She also emphasizes flexibility, and avoids prescribing strict meals and methods. That means lots of options for substitutions, especially when it comes to the produce aisle, where prices can fluctuate based on season and availability. Each meal is priced out by serving.
Earlier this week, Deborahmichelle Sanders, 63, of San Francisco, Calif., turned to the cookbook and found an intriguing recipe: cornmeal crusted vegetables with an Asian-inspired peanut sauce for dipping.
Since she couldn't afford the suggested beans or peppers, she tried carrots. The result? "It's so wonderful," she tells The Salt.
SNAP currently provides 46.2 million low-income people like Sanders with a monthly average stipend for food of $126 in the form of a debit card. They can take it to the grocery store, pick out their food and swipe the card at the register.
SNAP has no equivalent in Brown's home country of Canada; its public assistance programs are more flexible, she says. And she wasn't impressed with what she found when she went looking for resources for people in the U.S. program on how to cook well with the benefits.
"Tons of organizations are doing amazing, useful work, but usually their recipes can sound sort of preachy, or else they're very governmental," she says. Brown thinks the cookbooks that exist try to tell people the right way live their lives — explaining what exactly they should eat and how exactly they should prepare it — and that often turns them off to the recipes.
"As much as a recipe book, [Brown's book] is an idea book," says Brenda Mahoney of Dallas, Tex., another woman in SNAP who's using the book. In fact, some of Good and Cheap's pages come with exactly that label: "ideas."
One page, titled "Leftovers," offers tips on the myriad ways to make good use of old meals, like putting the fixings you originally used to top toast in a wrap or on a pizza, or turning almost anything into a sandwich. Another called "Popcorn!" recommends livening up the familiar snack by adding spices.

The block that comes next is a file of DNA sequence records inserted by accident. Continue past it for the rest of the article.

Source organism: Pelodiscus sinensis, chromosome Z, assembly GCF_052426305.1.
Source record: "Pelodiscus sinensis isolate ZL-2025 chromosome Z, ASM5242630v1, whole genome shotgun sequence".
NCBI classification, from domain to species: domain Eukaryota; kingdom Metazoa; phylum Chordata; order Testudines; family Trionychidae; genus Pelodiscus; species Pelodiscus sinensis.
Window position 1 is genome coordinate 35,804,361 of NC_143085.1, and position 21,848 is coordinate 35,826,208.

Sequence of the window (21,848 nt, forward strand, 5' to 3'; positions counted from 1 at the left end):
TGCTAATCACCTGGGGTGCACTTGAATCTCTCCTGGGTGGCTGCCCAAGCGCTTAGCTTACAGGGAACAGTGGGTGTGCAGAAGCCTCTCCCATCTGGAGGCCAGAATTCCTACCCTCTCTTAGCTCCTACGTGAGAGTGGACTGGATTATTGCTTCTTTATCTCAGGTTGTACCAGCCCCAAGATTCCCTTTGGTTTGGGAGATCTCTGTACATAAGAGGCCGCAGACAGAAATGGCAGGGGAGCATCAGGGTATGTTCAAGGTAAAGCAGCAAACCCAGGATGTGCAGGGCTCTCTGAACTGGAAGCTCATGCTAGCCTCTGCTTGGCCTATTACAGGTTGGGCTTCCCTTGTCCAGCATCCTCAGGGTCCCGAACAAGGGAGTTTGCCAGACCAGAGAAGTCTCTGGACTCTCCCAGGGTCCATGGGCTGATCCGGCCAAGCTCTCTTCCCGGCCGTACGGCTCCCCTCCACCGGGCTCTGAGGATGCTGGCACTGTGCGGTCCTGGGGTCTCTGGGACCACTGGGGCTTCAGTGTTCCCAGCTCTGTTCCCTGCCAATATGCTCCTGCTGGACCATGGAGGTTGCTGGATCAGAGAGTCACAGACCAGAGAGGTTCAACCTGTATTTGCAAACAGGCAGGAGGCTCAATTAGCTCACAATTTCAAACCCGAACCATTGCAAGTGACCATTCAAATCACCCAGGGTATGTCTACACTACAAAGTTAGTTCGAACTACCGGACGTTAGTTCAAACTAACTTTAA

Good and Cheap is also filled with beautiful photos — a visual feast especially compared to the other recipe books tailored to people in SNAP.
Take the U.S. Department of Agriculture's Tips for Healthy, Thrifty Meals. Orange lines and black bullet points fill up entire pages, with equally uninspiring sketches on the side.
And compare their Turkey Cabbage Casserole to Brown's Savory Summer Cobbler, which both Sanders and Brenda Mahoney of Dallas cite as their favorite dish. Even the name draws a reader to the recipe, which features seasonal vegetables under a peppery biscuit crust. The lush photo that accompanies it on the page doesn't hurt either.
"You choose what vegetables you want, so I used tomato and a green-striped crookneck squash, which was the cheapest I could find," says Sanders. "It is so, so good."
"My kids loved the recipe," she says.
Mahoney cooks for her two children and herself, much like Mia Pickering, who lives in Seattle with her two teenagers. Sanders, Mahoney and Pickering have all been on SNAP for a number of years, and they say Good and Cheap, which they discovered online, works better for them than anything else they've been able to find. And that's important when what they can cook determines how well they and their families can eat.